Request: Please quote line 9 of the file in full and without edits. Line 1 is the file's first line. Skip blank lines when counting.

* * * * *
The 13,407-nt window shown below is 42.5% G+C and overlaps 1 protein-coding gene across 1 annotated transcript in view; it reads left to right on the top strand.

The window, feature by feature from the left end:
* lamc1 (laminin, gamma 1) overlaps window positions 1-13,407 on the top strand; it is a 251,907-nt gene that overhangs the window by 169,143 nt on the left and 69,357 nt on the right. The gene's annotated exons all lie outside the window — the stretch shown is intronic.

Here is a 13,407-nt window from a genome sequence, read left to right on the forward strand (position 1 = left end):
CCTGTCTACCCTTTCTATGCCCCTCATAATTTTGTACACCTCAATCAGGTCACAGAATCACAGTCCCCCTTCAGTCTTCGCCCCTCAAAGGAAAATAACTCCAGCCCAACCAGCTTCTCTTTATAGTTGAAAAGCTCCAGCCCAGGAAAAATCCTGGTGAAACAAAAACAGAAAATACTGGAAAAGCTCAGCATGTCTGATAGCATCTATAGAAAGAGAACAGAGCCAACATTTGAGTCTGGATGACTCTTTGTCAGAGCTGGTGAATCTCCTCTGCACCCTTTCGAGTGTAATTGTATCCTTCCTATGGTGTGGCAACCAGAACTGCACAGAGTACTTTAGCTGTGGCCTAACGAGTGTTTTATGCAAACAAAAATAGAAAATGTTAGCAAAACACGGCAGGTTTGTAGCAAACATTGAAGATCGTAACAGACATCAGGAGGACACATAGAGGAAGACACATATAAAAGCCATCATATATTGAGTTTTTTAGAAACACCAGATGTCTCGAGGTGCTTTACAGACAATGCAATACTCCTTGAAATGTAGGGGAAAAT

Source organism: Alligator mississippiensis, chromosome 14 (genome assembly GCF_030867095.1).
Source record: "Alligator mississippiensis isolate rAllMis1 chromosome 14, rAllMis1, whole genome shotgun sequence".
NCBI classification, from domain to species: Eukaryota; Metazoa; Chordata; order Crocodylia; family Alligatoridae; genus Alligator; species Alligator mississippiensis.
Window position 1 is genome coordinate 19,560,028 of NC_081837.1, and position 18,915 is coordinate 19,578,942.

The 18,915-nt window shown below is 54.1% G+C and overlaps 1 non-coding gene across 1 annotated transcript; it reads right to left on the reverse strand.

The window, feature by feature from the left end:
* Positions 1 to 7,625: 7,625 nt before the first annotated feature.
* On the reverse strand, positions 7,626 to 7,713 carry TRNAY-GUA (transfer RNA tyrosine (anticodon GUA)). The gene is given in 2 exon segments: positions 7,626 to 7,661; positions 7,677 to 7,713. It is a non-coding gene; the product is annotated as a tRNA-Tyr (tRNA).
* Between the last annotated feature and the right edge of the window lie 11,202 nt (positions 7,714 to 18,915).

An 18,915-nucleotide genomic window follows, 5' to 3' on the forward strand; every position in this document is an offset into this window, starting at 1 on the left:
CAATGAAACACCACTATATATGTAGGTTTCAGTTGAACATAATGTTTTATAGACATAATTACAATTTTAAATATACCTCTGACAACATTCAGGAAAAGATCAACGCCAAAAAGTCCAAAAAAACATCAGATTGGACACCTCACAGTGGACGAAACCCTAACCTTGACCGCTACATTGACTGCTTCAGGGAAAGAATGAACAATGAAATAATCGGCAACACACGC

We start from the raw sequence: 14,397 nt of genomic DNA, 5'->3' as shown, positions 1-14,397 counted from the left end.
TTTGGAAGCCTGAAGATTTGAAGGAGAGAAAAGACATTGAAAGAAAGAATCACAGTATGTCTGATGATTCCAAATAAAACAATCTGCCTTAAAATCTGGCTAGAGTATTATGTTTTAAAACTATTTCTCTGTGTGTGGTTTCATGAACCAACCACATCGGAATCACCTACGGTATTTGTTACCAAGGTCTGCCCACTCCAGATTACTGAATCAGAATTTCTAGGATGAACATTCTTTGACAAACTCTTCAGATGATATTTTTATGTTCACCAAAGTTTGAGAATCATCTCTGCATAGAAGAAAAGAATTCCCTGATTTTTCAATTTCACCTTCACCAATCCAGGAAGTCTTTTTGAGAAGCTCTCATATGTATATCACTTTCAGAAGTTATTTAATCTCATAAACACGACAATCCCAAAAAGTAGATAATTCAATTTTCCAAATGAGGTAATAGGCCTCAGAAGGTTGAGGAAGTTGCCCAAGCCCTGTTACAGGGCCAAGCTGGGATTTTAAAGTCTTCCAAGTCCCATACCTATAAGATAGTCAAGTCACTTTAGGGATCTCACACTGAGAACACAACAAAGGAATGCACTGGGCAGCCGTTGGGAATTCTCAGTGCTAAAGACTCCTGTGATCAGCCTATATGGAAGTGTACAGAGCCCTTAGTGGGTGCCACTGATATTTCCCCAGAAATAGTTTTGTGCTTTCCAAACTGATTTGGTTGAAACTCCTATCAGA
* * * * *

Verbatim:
Window position 1 is genome coordinate 19,560,028 of NC_081837.1, and position 18,915 is coordinate 19,578,942.